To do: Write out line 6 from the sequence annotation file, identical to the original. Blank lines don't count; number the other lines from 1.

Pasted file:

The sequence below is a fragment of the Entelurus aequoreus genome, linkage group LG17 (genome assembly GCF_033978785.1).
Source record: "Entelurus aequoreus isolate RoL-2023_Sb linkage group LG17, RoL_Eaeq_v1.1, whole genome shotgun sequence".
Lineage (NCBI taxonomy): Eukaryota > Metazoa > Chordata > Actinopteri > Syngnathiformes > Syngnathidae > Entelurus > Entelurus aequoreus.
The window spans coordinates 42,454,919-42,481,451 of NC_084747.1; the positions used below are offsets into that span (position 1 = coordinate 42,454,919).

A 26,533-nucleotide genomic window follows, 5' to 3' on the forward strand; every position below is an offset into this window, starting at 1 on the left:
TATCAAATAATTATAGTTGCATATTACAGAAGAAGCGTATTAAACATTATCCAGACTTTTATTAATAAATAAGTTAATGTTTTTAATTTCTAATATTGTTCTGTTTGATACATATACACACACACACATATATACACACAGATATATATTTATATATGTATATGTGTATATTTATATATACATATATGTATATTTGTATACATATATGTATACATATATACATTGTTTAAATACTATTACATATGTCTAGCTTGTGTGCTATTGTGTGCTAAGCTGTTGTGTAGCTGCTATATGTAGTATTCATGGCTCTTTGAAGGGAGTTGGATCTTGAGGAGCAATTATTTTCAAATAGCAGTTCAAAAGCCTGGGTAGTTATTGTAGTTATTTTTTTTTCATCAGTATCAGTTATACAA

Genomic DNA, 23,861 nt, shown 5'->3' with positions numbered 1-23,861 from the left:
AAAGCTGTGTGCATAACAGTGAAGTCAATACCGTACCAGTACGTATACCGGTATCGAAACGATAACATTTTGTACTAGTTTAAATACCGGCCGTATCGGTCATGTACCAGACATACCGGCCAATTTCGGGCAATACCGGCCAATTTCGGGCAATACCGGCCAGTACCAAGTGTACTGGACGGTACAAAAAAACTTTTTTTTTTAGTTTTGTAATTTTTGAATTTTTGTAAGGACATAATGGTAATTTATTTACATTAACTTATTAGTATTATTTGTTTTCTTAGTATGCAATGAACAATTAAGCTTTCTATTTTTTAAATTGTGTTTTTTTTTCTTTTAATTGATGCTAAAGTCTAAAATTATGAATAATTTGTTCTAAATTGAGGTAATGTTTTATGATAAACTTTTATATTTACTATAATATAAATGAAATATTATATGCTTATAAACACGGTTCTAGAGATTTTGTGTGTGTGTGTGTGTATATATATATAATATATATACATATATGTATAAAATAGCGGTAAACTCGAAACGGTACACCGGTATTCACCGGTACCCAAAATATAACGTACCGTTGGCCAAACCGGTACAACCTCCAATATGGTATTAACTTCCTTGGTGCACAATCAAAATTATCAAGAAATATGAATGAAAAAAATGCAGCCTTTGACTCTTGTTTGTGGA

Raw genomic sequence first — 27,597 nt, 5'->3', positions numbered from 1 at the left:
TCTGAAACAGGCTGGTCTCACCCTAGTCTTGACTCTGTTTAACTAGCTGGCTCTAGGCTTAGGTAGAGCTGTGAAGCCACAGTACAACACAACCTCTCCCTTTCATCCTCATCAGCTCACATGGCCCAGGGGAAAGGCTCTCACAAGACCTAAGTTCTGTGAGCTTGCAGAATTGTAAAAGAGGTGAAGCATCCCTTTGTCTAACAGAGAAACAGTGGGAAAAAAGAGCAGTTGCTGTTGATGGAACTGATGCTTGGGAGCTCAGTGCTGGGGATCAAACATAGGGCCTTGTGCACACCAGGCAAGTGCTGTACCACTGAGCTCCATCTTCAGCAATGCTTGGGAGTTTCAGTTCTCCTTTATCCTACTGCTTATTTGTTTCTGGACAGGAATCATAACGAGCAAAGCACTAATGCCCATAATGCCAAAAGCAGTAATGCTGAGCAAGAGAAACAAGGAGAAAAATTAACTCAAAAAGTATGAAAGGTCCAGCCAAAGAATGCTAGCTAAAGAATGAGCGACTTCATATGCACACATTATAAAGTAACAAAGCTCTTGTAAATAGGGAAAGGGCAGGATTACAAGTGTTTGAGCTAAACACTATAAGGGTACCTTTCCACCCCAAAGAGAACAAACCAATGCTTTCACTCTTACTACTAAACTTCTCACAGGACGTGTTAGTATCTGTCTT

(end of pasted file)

TATCAAATAATTATAGTTGCATATTACAGAAGAAGCGTATTAAACATTATCCAGACTTTTATTAATAAATAAGTTAATGTTTTTAATTTCTAATATTGTTCTGTTTGATACATATACACACACACACATATATACACACAGATATATATTTATATATGTATATGTGTATATTTATATATACATATATGTATATTTGTATACATATATGTATACATATATACATTGTTTAAATACTATTACATATGTCTAGCTTGTGTGCTATTGTGTGCTAAGCTGTTGTGTAGCTGCTATATGTAGTATTCATGGCTCTTTGAAGGGAGTTGGATCTTGAGGAGCAATTATTTTCAAATAGCAGTTCAAAAGCCTGGGTAGTTATTGTAGTTATTTTTTTTTCATCAGTATCAGTTATACAA